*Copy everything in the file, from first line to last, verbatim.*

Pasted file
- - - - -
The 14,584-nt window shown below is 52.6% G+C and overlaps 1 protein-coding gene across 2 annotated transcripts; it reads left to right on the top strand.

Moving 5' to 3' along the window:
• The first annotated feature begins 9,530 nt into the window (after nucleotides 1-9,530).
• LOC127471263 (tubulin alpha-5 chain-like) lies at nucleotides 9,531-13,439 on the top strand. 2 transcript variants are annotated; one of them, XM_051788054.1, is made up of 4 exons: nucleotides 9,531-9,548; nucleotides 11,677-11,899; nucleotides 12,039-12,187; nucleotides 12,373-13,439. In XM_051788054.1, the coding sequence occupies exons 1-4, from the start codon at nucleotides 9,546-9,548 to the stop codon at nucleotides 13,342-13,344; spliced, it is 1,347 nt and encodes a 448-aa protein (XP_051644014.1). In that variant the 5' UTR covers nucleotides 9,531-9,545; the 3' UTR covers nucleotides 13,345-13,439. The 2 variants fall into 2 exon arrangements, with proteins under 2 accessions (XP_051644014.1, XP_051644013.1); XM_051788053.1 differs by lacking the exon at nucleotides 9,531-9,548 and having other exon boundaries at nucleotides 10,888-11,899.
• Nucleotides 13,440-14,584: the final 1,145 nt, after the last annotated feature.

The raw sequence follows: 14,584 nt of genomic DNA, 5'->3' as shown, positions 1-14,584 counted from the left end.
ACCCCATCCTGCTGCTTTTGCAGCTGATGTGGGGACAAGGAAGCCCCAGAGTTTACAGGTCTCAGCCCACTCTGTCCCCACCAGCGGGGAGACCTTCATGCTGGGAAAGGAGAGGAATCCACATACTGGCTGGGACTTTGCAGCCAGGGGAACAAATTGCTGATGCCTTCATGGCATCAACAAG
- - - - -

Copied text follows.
The 14,584-nt window shown below is 52.6% G+C and overlaps 1 protein-coding gene across 2 annotated transcripts; it reads left to right on the top strand.

Moving 5' to 3' along the window:
• The first annotated feature begins 9,530 nt into the window (after nucleotides 1-9,530).
• LOC127471263 (tubulin alpha-5 chain-like) lies at nucleotides 9,531-13,439 on the top strand. 2 transcript variants are annotated; one of them, XM_051788054.1, is made up of 4 exons: nucleotides 9,531-9,548; nucleotides 11,677-11,899; nucleotides 12,039-12,187; nucleotides 12,373-13,439. In XM_051788054.1, the coding sequence occupies exons 1-4, from the start codon at nucleotides 9,546-9,548 to the stop codon at nucleotides 13,342-13,344; spliced, it is 1,347 nt and encodes a 448-aa protein (XP_051644014.1). In that variant the 5' UTR covers nucleotides 9,531-9,545; the 3' UTR covers nucleotides 13,345-13,439. The 2 variants fall into 2 exon arrangements, with proteins under 2 accessions (XP_051644014.1, XP_051644013.1); XM_051788053.1 differs by lacking the exon at nucleotides 9,531-9,548 and having other exon boundaries at nucleotides 10,888-11,899.
• Nucleotides 13,440-14,584: the final 1,145 nt, after the last annotated feature.

The raw sequence follows: 14,584 nt of genomic DNA, 5'->3' as shown, positions 1-14,584 counted from the left end.
ACCCCATCCTGCTGCTTTTGCAGCTGATGTGGGGACAAGGAAGCCCCAGAGTTTACAGGTCTCAGCCCACTCTGTCCCCACCAGCGGGGAGACCTTCATGCTGGGAAAGGAGAGGAATCCACATACTGGCTGGGACTTTGCAGCCAGGGGAACAAATTGCTGATGCCTTCATGGCATCAACAAG